- Major house decisions are made on a consensus basis - when something comes up that will affect the house (like "do we want these roommates?" or "should we spend bulk money on a vacuum?"), people are polled at the meeting and can respond with a "thumbs up", "neutral", or "thumbs down". If there is a single thumbs down, the motion is denied and conversation continues until something can be decided that everyone agrees on.
- Every night, the house eats dinner as a group. There are two people assigned as chefs and two people assigned on cleanup each night. There's a cute house tradition known as the "Golden Fork" that is given to the best chef of the week. It's all tongue-in-cheek, but I am of the strong opinion that in a house where people battle to win that particular award, everyone wins.
|At first I was afraid of living in a place with too many rules, but honestly most of this is common sense.|
|As someone who believes firmly in the value of communication and trust, I love this stuff.|
Our first night in the house was on the day of a Sunday meeting and, in all honesty, I wasn't sure if it was for me. I was afraid that I was entering a living situation where I would no longer have privacy or autonomy, and that I would choke underneath the burden of being somewhere with too many rules. But as time has passed a lot of those fears have never really come to fruition. No one seems to care that I'm clearly the least comfortable person working in the garden - my approach to this so far has just been to make sure I put in 110% in cleaning the inside of the house to free up time for people who are more interested in working on the farm, and from what I can tell people are fine with that because everyone gets what they want. The main rule of thumb that seems to apply here is that as long as residents are willing to put in the effort of making the house a great place to live, they'll reap the rewards of living with other people who are willing to do the same.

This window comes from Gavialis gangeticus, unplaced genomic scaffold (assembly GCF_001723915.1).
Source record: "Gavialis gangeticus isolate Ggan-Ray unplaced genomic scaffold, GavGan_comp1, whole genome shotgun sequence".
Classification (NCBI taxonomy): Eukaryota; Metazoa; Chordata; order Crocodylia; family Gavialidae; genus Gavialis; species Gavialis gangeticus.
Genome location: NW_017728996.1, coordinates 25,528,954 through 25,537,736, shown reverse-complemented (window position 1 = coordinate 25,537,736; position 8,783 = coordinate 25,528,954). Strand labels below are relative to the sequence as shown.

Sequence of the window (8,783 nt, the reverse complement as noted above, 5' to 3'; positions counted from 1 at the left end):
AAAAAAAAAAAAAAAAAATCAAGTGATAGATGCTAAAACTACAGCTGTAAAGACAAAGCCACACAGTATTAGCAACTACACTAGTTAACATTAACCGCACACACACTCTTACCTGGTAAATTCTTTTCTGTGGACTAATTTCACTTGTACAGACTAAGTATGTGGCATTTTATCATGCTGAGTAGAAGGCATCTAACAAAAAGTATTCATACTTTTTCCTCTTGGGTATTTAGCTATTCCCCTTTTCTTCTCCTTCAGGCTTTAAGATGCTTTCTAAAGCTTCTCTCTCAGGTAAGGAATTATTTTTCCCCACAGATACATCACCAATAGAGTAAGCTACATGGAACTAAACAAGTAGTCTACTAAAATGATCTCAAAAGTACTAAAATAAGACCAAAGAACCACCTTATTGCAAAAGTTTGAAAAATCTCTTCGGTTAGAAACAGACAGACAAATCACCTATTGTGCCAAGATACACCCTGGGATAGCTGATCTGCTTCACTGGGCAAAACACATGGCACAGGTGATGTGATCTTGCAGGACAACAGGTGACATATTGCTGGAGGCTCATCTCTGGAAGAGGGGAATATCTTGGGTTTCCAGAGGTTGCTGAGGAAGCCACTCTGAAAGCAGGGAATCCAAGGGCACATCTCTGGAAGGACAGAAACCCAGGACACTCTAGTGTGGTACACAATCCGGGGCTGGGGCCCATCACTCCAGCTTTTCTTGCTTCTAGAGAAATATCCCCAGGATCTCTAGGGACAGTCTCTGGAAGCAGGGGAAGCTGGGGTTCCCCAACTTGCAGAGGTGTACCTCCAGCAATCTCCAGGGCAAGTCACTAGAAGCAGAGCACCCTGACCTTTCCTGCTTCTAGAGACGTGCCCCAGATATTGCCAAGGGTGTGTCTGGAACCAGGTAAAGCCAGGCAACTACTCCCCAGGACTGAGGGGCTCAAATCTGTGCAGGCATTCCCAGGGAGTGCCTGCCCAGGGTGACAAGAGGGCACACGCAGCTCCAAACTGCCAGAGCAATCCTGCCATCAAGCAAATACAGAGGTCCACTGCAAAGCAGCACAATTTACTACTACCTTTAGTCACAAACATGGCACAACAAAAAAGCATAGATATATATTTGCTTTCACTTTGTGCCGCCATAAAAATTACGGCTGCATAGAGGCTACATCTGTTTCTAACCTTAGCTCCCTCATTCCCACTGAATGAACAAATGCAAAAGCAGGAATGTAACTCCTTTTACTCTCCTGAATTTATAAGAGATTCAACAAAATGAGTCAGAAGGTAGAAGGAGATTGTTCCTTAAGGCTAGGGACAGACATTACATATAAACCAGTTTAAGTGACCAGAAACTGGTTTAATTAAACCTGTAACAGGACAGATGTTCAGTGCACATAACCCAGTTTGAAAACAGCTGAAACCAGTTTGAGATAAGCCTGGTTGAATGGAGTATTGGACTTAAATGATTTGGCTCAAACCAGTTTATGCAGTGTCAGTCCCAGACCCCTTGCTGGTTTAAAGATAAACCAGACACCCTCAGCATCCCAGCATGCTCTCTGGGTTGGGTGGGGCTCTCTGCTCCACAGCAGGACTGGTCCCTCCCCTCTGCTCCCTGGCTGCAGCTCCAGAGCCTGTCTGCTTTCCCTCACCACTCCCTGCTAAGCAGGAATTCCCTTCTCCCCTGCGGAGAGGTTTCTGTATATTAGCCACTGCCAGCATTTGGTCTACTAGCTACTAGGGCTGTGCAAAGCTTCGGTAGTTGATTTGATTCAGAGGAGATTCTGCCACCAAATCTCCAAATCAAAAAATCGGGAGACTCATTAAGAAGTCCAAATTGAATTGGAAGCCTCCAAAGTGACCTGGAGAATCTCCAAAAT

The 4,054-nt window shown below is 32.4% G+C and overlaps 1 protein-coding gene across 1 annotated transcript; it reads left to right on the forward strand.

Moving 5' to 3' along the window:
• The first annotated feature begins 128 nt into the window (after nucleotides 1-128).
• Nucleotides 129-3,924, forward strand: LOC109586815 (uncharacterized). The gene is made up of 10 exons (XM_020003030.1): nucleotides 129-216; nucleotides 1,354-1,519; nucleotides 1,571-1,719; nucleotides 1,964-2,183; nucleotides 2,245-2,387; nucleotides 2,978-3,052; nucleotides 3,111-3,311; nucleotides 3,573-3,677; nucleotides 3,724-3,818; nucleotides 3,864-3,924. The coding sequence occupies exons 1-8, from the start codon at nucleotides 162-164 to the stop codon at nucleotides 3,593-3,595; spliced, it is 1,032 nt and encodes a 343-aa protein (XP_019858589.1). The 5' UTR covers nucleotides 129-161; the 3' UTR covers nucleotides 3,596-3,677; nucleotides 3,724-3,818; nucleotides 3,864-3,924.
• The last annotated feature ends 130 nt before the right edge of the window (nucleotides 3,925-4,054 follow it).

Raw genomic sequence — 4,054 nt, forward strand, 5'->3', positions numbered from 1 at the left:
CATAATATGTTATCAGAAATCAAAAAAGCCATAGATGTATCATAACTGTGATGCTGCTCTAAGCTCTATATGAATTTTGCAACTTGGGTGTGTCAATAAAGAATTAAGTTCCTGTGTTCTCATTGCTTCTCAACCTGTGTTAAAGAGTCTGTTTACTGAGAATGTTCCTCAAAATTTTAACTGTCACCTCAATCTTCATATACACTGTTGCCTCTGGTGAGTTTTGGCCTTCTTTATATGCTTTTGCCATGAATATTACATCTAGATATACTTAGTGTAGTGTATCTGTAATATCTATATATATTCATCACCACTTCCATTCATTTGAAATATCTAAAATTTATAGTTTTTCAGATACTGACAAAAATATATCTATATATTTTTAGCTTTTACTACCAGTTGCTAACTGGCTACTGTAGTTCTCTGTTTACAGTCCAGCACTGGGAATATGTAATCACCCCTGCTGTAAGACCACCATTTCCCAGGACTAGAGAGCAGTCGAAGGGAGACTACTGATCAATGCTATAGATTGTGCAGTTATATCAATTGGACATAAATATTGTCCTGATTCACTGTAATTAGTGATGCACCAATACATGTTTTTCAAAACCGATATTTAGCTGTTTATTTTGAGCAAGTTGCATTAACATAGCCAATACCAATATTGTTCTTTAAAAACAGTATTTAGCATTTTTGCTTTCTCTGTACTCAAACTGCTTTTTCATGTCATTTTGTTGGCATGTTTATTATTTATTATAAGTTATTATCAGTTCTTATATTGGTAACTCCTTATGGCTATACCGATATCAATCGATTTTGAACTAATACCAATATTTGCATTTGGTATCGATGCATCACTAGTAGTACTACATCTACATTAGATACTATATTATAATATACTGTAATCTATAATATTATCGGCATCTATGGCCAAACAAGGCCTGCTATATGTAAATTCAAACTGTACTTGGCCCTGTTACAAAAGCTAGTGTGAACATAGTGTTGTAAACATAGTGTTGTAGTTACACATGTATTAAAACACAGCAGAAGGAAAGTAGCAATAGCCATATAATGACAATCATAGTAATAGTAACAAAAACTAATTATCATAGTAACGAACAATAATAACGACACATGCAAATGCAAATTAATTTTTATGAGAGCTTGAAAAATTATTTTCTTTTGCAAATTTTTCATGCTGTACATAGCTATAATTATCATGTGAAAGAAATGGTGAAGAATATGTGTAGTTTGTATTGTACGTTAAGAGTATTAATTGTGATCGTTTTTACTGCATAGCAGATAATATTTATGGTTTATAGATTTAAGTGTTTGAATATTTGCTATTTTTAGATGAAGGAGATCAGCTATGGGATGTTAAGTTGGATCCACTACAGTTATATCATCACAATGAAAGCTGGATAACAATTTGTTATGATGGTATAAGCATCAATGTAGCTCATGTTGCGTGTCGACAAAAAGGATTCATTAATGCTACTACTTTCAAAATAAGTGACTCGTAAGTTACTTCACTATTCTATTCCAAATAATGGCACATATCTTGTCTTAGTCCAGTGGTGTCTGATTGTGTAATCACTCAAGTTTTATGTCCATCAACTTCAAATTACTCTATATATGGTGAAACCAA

The house itself is great. There's a giant common room that people actually hang out in - something that almost never happened at Eleanor. The kitchen is cleaned every night and stocked to the brim with both cooking equipment and ingredients for food - there are three refrigerators total to make room for produce from the farm, leftovers from group dinners, and personal food items for when people want to eat outside of group dinners. There are three different outside areas for people to chill and they're all put to use - a hammock on the front porch, a hangout area on the side porch, and a fire pit in the backyard that allows me to recapture the one thing I liked most about living in Forks. And not only is our room spacious, but the window allows for access to the roof - something that Cody takes full advantage of on a nightly basis.
On another good note, none of the fears about adjusting to different food habits have come to fruition. I think that most of the housemates would describe themselves as "reducatarians" - people who aren't quite vegetarians but make a conscious effort to eat less meat. While I don't think I would ever have made that choice on my own, it's a lot easier to cut back on meat when people are making perfectly good dinners that are primarily vegan/vegetarian friendly. Cody and I have made dinner twice so far - the first time was vegan pasta e fagioli soup with garlic bread, and the second time was vegan pizzas. Anyone who knows me well knows that I have had pretty bad eating habits for most of my life, so I see living here as the best possible chance I will ever have to start eating better. I was having some pretty bad heartburn while living in Forks (a place where Cody and I were eating burgers cooked over a campfire a majority of nights), and haven't experienced that at all since moving here. So that's good.
If anything, having lived at Eleanor has made it abundantly clear to me that having systems for things and promoting communication among housemates makes the homestead less like a roommate situation and more like a family unit. It's been close to three weeks now since I've moved to McMinnville and it already feels a lot more like home than Forks ever did. All of the roommates here are people that I would consider friends and it seems quite clear that the feeling is mutual.
|On our way to the McMinnville UFO Festival last weekend.|